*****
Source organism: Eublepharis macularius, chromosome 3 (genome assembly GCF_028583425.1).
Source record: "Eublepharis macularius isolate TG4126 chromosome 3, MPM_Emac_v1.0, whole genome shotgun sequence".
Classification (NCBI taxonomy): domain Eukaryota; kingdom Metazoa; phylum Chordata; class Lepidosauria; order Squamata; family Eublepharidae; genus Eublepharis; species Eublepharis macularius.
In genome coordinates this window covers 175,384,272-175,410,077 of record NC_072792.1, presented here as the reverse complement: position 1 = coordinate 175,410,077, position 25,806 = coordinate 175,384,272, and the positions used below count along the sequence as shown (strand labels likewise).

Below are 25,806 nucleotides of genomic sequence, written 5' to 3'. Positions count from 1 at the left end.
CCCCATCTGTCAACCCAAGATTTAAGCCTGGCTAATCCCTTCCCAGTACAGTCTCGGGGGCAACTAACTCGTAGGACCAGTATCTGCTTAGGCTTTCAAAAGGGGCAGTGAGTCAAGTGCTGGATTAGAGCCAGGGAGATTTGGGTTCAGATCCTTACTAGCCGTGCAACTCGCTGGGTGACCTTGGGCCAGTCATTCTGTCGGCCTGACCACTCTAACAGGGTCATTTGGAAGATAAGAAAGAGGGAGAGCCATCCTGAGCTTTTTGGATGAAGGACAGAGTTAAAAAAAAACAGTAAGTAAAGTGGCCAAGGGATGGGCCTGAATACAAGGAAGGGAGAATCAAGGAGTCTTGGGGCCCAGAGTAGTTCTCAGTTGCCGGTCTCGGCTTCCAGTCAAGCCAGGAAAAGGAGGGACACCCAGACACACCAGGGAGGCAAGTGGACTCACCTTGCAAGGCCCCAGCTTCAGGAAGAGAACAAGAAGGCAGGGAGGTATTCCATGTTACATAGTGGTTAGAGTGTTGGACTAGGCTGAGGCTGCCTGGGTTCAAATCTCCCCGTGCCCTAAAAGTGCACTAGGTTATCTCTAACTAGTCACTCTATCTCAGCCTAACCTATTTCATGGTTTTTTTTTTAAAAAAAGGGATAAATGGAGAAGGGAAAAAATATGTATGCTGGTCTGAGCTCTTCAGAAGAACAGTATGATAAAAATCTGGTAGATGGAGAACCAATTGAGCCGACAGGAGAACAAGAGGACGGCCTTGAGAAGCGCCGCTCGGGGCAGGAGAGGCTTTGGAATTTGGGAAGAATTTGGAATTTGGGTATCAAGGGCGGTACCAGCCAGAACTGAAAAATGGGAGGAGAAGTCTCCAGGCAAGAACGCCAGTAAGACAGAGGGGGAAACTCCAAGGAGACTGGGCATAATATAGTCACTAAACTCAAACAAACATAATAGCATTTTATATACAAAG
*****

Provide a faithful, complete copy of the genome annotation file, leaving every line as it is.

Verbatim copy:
Source organism: Eublepharis macularius, chromosome 3 (genome assembly GCF_028583425.1).
Source record: "Eublepharis macularius isolate TG4126 chromosome 3, MPM_Emac_v1.0, whole genome shotgun sequence".
Classification (NCBI taxonomy): domain Eukaryota; kingdom Metazoa; phylum Chordata; class Lepidosauria; order Squamata; family Eublepharidae; genus Eublepharis; species Eublepharis macularius.
In genome coordinates this window covers 175,384,272-175,410,077 of record NC_072792.1, presented here as the reverse complement: position 1 = coordinate 175,410,077, position 25,806 = coordinate 175,384,272, and the positions used below count along the sequence as shown (strand labels likewise).

Below are 25,806 nucleotides of genomic sequence, written 5' to 3'. Positions count from 1 at the left end.
CCCCATCTGTCAACCCAAGATTTAAGCCTGGCTAATCCCTTCCCAGTACAGTCTCGGGGGCAACTAACTCGTAGGACCAGTATCTGCTTAGGCTTTCAAAAGGGGCAGTGAGTCAAGTGCTGGATTAGAGCCAGGGAGATTTGGGTTCAGATCCTTACTAGCCGTGCAACTCGCTGGGTGACCTTGGGCCAGTCATTCTGTCGGCCTGACCACTCTAACAGGGTCATTTGGAAGATAAGAAAGAGGGAGAGCCATCCTGAGCTTTTTGGATGAAGGACAGAGTTAAAAAAAAACAGTAAGTAAAGTGGCCAAGGGATGGGCCTGAATACAAGGAAGGGAGAATCAAGGAGTCTTGGGGCCCAGAGTAGTTCTCAGTTGCCGGTCTCGGCTTCCAGTCAAGCCAGGAAAAGGAGGGACACCCAGACACACCAGGGAGGCAAGTGGACTCACCTTGCAAGGCCCCAGCTTCAGGAAGAGAACAAGAAGGCAGGGAGGTATTCCATGTTACATAGTGGTTAGAGTGTTGGACTAGGCTGAGGCTGCCTGGGTTCAAATCTCCCCGTGCCCTAAAAGTGCACTAGGTTATCTCTAACTAGTCACTCTATCTCAGCCTAACCTATTTCATGGTTTTTTTTTTAAAAAAAGGGATAAATGGAGAAGGGAAAAAATATGTATGCTGGTCTGAGCTCTTCAGAAGAACAGTATGATAAAAATCTGGTAGATGGAGAACCAATTGAGCCGACAGGAGAACAAGAGGACGGCCTTGAGAAGCGCCGCTCGGGGCAGGAGAGGCTTTGGAATTTGGGAAGAATTTGGAATTTGGGTATCAAGGGCGGTACCAGCCAGAACTGAAAAATGGGAGGAGAAGTCTCCAGGCAAGAACGCCAGTAAGACAGAGGGGGAAACTCCAAGGAGACTGGGCATAATATAGTCACTAAACTCAAACAAACATAATAGCATTTTATATACAAAG